Graphic EQ, on the other hand, can be more intuitive and easier to use for shaping the overall sound of your drums.

 

They’re also more accurate in regard to phase shifts and inconsistencies when compared to both dynamic EQ and parametric EQ.

 

As well as functions quicker when it comes to dialing in your desired results.

 

However, it will not offer the same level of precision as a dynamic EQ.

 

My advice is to familiarize yourself with both types of EQs and understand their strengths and weaknesses.

 

The best tool for the job often depends on the specific task at hand!

 

When you’re learning how to EQ drums, knowing about as many EQ plugins (and types) as possible is super beneficial.

 

Common EQ Techniques for Drums

 

Now that we’ve covered the basics and dived deep into specific parts of the drum kit, it’s time to explore some common EQ techniques you can apply to your drums.

 

These strategies will arm you with the know-how to shape your drum sound in any way you want.

 

  • Using High-pass filters & Low-pass Filters

 

Hplp filters e1688855535551 - Unison

 

High-pass filters and low-pass filters are absolutely key tools when you’re learning how to EQ drums.

 

These types of filters allow you to control which frequencies are allowed to pass through the filter.

 

  • A high-pass filter 一 Allows high frequencies through.
  • A low-pass filter 一 Allows low frequencies through.

 

For example, a high-pass filter on your kick drums can help get rid of unwanted low-end frequencies, like stage rumble or mic handling noise.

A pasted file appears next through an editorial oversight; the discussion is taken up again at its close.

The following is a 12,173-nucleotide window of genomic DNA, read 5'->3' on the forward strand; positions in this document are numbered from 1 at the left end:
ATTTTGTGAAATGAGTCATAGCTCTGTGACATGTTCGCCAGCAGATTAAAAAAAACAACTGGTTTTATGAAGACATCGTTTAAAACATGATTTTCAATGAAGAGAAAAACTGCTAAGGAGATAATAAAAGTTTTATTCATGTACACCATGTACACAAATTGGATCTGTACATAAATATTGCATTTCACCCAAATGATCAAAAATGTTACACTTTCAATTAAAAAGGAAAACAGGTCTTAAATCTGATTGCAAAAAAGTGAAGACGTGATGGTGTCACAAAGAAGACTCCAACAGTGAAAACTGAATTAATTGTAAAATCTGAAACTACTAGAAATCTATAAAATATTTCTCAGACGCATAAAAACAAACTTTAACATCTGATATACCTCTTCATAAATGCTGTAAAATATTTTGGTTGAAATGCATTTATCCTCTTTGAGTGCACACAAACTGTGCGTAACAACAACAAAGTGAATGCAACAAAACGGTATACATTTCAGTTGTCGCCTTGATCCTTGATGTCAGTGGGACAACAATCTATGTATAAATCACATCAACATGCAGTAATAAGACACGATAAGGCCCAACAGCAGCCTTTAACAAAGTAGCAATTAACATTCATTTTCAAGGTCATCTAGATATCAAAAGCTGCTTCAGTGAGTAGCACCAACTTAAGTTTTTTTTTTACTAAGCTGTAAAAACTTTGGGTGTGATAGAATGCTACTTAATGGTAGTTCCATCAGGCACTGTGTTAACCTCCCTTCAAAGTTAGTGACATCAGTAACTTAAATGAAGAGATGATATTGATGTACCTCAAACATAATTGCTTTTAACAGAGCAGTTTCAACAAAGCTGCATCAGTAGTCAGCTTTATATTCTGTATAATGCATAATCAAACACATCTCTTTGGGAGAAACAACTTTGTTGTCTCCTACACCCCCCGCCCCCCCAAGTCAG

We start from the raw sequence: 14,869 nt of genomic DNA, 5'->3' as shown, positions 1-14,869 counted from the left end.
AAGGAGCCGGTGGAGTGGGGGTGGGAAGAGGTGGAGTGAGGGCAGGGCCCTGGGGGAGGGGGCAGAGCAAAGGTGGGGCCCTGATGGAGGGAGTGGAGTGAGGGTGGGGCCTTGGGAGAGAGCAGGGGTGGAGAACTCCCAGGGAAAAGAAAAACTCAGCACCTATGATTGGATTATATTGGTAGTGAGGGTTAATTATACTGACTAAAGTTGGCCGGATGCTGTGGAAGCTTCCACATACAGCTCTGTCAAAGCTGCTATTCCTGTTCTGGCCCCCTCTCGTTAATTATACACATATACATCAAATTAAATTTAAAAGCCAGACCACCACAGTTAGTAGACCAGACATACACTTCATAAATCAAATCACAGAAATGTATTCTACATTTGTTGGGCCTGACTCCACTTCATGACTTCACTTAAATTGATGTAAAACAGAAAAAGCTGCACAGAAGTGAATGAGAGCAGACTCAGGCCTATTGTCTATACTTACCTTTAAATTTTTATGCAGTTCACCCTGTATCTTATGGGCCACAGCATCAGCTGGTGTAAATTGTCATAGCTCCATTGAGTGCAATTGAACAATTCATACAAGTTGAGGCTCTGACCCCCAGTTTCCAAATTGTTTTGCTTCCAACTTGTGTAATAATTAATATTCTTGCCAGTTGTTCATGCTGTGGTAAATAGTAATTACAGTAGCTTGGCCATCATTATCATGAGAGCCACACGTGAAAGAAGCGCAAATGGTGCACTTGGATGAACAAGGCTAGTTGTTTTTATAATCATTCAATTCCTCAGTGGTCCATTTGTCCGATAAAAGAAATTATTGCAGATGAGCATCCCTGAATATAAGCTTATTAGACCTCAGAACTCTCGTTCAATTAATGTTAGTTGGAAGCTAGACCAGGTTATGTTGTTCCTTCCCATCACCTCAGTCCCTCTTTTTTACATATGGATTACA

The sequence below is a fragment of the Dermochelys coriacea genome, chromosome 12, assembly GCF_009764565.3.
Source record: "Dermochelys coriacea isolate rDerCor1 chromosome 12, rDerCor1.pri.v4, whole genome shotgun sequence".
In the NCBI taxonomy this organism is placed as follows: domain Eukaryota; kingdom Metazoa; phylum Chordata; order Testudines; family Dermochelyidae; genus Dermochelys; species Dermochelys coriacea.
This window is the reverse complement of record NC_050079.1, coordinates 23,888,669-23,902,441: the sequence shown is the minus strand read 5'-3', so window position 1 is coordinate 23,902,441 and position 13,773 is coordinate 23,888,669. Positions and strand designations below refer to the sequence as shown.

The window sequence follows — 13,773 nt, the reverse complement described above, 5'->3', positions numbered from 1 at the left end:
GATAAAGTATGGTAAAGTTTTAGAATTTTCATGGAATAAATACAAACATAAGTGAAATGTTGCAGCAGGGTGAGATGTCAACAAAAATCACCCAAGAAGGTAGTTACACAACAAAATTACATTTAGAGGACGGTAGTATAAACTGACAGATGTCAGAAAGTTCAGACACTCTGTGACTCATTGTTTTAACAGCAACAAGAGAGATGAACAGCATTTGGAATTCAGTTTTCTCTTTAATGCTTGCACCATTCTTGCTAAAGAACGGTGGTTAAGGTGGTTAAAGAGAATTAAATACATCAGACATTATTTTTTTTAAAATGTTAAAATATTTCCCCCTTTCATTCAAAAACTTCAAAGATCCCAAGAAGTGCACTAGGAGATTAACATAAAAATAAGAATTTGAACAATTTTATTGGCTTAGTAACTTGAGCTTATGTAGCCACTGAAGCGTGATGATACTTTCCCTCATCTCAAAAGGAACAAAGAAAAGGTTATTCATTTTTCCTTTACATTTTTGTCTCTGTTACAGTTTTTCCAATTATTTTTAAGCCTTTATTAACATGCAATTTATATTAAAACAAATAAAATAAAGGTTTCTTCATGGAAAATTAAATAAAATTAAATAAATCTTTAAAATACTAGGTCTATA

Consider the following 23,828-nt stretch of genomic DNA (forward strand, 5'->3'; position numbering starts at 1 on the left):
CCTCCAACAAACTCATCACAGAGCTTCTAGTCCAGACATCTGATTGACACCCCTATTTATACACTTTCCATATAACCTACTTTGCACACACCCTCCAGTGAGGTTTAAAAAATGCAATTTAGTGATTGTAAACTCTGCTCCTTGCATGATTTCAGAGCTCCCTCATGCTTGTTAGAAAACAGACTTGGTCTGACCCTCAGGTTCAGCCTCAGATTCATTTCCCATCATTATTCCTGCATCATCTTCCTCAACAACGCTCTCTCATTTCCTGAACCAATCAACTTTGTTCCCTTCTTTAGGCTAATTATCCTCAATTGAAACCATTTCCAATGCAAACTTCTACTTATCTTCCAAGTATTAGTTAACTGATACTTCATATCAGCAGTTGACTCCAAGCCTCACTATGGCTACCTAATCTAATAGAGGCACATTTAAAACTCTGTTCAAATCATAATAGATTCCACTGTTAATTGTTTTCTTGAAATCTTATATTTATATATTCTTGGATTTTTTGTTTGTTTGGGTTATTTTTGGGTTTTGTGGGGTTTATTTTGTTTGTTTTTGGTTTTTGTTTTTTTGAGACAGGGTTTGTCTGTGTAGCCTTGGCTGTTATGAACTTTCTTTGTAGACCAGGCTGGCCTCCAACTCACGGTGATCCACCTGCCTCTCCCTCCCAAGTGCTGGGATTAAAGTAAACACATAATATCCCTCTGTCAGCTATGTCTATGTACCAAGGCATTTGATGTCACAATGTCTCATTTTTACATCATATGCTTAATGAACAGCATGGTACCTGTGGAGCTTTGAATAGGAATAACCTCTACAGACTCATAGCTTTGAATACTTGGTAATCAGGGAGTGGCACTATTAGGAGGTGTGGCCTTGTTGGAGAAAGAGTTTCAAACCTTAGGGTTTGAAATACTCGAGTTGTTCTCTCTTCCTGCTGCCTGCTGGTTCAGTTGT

Setting the cutoff frequency (around 40-60Hz) can be a good starting point, but every drum recording will vary depending on the specifics.

 

Low-pass filters are also very handy.

 

They’re great for getting rid of unnecessary high frequencies that can make your drum sound thin or harsh.

 

Applying a low-pass filter to your snare drum EQ, for instance, and setting the cutoff frequency around 10kHz can help your snare drum sound warmer, more natural.

 

  • Working with Frequency Bands: Low-mids, High Frequencies & More

 

Freq Bands 1 e1688855591445 - Unison

 

Understanding the different frequency bands is a very important aspect of drum EQ.

 

Each part of the drum kit operates within a certain frequency range, and understanding this can help you to achieve a balanced, powerful drum mix.

 

The kick drum: often sits in the low-frequency range, typically below 100Hz.

 

This is where the weight and power of the kick drum sound come from.

 

A bit of a boost here can give your kick drum a solid, punchy sound.

 

The snare drum: usually sits higher in the frequency spectrum, typically between 1kHz and 4kHz.

 

Boosting in this area can help your snare cut through the mix.